When your band starts playing shows, you’ll need to quickly decide how the pay should get split up at the end of every night. Otherwise, your band will start to fight, and that’s no good for anyone.
In general, all money should be split equally between the members of a band, with a few notable exceptions.
1. Songwriters. Songwriters should get a bigger cut of publishing costs and royalties, because, well, they wrote the songs. However, they shouldn’t get all of these fees, and they shouldn’t take an extra part of performance payments.
My band never thought about giving more money to the songwriter (me), because we worked together at all of the shows, so it made sense that we all got paid equally. I received slightly more from CD sales, but not all of it. We talked to one another and worked it out. Be sure to do this before it becomes an issue.
2. Sound guys. Some bands hire sound guys, and it’s of course important to pay them, but how much should they get paid?
We’d always pay the sound guy first, anywhere from $50-100 depending on the size of the room, the length of the show, and whether he was actively monitoring the sound or messing around on his cell phone the whole time. If we did really well on merch sales, we’d give him some of that, too. If you have a sound guy, talk to him and agree on a rate before the show, then give him a little more if he does a good job. It’ll be worth it in the long run, as he’ll continue to give you high-quality sound at every show.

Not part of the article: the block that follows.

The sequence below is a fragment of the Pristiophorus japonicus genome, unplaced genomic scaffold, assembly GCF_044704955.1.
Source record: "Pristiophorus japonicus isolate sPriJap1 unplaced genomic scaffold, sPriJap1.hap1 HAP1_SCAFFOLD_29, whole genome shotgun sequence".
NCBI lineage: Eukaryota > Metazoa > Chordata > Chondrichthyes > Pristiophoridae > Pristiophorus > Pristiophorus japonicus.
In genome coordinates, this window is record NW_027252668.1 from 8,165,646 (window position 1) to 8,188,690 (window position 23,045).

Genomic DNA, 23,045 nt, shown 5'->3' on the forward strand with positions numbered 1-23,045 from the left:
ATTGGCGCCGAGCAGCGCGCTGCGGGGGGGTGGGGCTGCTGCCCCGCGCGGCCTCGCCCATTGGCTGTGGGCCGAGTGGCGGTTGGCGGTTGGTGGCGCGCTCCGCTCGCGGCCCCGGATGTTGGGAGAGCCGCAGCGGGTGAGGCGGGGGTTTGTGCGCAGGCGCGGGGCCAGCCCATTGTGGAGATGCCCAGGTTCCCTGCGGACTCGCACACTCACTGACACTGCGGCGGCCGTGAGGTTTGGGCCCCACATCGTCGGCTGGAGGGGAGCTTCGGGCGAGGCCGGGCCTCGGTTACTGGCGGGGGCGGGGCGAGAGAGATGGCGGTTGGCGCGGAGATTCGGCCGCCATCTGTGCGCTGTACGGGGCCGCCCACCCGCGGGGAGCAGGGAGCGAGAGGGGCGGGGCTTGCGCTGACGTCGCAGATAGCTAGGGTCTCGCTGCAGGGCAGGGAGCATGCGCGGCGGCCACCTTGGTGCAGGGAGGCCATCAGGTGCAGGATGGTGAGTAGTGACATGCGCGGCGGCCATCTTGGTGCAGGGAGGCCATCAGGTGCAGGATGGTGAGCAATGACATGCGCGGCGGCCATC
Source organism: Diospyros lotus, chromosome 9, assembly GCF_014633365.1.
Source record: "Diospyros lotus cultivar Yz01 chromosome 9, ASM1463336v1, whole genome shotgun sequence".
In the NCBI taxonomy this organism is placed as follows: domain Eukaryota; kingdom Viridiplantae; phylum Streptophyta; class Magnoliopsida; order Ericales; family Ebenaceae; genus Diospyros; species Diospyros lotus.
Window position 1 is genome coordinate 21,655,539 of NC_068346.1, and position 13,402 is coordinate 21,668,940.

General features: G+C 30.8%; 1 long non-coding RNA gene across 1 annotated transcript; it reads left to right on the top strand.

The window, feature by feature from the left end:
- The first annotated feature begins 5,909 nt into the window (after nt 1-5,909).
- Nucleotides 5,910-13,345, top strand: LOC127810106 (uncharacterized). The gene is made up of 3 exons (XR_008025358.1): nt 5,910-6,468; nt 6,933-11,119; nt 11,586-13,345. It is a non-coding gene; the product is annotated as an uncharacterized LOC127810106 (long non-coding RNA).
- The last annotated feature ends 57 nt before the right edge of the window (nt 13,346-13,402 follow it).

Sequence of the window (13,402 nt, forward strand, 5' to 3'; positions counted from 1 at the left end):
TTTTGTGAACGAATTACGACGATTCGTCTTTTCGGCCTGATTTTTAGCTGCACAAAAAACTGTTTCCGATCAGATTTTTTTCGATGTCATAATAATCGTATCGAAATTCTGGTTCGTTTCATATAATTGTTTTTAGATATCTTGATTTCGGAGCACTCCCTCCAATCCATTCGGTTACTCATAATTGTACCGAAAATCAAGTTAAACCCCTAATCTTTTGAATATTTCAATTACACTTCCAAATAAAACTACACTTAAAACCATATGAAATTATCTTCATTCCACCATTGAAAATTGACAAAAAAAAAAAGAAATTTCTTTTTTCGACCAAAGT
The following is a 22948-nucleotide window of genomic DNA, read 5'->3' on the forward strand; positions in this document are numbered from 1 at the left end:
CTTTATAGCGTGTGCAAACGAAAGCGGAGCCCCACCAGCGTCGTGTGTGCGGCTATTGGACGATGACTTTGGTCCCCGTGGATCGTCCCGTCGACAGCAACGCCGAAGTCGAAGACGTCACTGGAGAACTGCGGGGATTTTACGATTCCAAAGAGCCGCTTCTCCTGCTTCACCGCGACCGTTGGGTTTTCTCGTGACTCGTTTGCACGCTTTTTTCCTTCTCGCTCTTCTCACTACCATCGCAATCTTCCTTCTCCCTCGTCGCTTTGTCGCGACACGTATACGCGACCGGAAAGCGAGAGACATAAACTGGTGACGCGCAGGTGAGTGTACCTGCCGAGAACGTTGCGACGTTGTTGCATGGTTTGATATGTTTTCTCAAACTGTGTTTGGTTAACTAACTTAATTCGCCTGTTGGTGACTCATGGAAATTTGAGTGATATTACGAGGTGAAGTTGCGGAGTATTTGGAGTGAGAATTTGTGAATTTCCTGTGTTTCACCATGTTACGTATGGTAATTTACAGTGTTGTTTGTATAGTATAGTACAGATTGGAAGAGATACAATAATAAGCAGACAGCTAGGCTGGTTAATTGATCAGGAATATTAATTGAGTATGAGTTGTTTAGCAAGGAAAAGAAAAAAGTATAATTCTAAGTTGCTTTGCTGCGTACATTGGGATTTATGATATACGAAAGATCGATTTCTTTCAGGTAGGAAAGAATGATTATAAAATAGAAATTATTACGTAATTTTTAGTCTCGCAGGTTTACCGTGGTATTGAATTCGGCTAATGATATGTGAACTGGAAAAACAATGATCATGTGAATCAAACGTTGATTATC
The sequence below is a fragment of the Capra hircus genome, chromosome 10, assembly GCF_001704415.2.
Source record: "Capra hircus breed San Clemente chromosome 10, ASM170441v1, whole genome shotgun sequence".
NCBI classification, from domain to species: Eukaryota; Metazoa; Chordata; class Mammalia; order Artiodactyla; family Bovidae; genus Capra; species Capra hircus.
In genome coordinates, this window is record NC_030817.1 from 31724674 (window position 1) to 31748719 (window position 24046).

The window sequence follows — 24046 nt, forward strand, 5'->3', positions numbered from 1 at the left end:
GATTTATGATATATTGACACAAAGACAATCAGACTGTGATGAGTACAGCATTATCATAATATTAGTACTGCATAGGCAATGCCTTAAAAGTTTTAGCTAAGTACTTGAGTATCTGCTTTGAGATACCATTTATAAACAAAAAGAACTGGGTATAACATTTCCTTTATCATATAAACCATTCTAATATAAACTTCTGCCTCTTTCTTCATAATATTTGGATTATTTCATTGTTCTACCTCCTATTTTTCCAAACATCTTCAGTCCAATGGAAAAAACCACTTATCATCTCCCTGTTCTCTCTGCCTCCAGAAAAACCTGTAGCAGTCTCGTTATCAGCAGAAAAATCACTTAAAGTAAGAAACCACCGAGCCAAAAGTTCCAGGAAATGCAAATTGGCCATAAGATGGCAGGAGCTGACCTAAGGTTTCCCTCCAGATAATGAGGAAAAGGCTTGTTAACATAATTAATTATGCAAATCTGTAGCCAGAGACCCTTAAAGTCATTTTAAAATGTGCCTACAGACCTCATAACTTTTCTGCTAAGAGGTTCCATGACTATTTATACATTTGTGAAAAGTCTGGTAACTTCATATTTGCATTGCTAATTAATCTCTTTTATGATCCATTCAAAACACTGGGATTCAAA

3. Whoever booked the show. Our band really started booking gigs when we decided on a simple rule: whoever booked the show would receive 10% of the money from the gig, then the remaining 90% would be split up equally. This made sense, because it’s a lot of work to book a show. Plus, it added a huge incentive for every band member to pull their own weight.
Consider setting up a rule like this in your band. It can be a very quick and effective way to book more gigs while paying the guys in the band who do more work.
4. Whoever drove. Never forget about gas money at the end of the night. Every band member who drove should get an extra cut to cover his or her gas costs, unless the band member drove an abnormally far distance for no apparent reason.
I had a bassist who insisted on driving so that he could get out of every gig as early as possible, even when he had to drive three hours alone to do so. He didn’t get an extra cut, because he could have just rode with us. However, if another band member rode with him, he’d get extra for his gas costs. Come up with a system in your band and stick to it.
How does your band split up its pay? Post in our comments section below.